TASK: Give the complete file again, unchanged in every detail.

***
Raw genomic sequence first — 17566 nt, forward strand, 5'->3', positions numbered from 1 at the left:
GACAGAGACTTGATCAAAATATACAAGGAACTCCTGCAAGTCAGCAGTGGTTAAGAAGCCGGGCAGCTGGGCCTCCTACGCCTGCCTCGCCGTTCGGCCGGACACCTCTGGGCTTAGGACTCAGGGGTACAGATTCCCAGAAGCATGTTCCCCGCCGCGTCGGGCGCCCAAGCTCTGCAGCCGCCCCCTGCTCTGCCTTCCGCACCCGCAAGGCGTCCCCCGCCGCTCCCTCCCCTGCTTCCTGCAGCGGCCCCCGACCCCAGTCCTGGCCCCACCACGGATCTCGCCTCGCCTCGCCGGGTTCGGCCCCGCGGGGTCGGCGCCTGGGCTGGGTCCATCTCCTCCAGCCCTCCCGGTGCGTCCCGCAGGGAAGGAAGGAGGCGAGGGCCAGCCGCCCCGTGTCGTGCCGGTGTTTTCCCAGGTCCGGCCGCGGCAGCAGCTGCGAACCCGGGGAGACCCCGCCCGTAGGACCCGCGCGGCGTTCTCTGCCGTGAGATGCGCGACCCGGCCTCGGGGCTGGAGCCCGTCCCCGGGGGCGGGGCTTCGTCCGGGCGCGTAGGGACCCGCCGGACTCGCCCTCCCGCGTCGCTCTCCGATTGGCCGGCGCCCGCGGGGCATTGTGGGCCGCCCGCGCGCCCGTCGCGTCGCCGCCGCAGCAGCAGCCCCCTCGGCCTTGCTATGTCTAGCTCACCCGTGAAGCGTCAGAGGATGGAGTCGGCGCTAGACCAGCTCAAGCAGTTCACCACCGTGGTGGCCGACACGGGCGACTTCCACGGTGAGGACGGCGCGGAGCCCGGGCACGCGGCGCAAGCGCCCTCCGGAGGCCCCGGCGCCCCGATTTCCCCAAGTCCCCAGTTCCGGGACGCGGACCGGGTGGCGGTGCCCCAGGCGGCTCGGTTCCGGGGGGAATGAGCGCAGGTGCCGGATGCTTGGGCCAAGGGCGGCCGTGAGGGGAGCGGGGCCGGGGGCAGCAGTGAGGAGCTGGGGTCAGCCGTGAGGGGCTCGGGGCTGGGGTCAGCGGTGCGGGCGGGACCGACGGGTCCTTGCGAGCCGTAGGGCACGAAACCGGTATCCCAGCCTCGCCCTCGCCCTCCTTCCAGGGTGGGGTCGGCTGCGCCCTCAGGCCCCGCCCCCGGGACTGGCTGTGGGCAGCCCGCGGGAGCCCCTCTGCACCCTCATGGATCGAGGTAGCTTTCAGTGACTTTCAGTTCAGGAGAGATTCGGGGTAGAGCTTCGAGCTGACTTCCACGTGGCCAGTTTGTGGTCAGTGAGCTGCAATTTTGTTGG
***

Raw genomic sequence first — 17566 nt, forward strand, 5'->3', positions numbered from 1 at the left:
GACAGAGACTTGATCAAAATATACAAGGAACTCCTGCAAGTCAGCAGTGGTTAAGAAGCCGGGCAGCTGGGCCTCCTACGCCTGCCTCGCCGTTCGGCCGGACACCTCTGGGCTTAGGACTCAGGGGTACAGATTCCCAGAAGCATGTTCCCCGCCGCGTCGGGCGCCCAAGCTCTGCAGCCGCCCCCTGCTCTGCCTTCCGCACCCGCAAGGCGTCCCCCGCCGCTCCCTCCCCTGCTTCCTGCAGCGGCCCCCGACCCCAGTCCTGGCCCCACCACGGATCTCGCCTCGCCTCGCCGGGTTCGGCCCCGCGGGGTCGGCGCCTGGGCTGGGTCCATCTCCTCCAGCCCTCCCGGTGCGTCCCGCAGGGAAGGAAGGAGGCGAGGGCCAGCCGCCCCGTGTCGTGCCGGTGTTTTCCCAGGTCCGGCCGCGGCAGCAGCTGCGAACCCGGGGAGACCCCGCCCGTAGGACCCGCGCGGCGTTCTCTGCCGTGAGATGCGCGACCCGGCCTCGGGGCTGGAGCCCGTCCCCGGGGGCGGGGCTTCGTCCGGGCGCGTAGGGACCCGCCGGACTCGCCCTCCCGCGTCGCTCTCCGATTGGCCGGCGCCCGCGGGGCATTGTGGGCCGCCCGCGCGCCCGTCGCGTCGCCGCCGCAGCAGCAGCCCCCTCGGCCTTGCTATGTCTAGCTCACCCGTGAAGCGTCAGAGGATGGAGTCGGCGCTAGACCAGCTCAAGCAGTTCACCACCGTGGTGGCCGACACGGGCGACTTCCACGGTGAGGACGGCGCGGAGCCCGGGCACGCGGCGCAAGCGCCCTCCGGAGGCCCCGGCGCCCCGATTTCCCCAAGTCCCCAGTTCCGGGACGCGGACCGGGTGGCGGTGCCCCAGGCGGCTCGGTTCCGGGGGGAATGAGCGCAGGTGCCGGATGCTTGGGCCAAGGGCGGCCGTGAGGGGAGCGGGGCCGGGGGCAGCAGTGAGGAGCTGGGGTCAGCCGTGAGGGGCTCGGGGCTGGGGTCAGCGGTGCGGGCGGGACCGACGGGTCCTTGCGAGCCGTAGGGCACGAAACCGGTATCCCAGCCTCGCCCTCGCCCTCCTTCCAGGGTGGGGTCGGCTGCGCCCTCAGGCCCCGCCCCCGGGACTGGCTGTGGGCAGCCCGCGGGAGCCCCTCTGCACCCTCATGGATCGAGGTAGCTTTCAGTGACTTTCAGTTCAGGAGAGATTCGGGGTAGAGCTTCGAGCTGACTTCCACGTGGCCAGTTTGTGGTCAGTGAGCTGCAATTTTGTTGG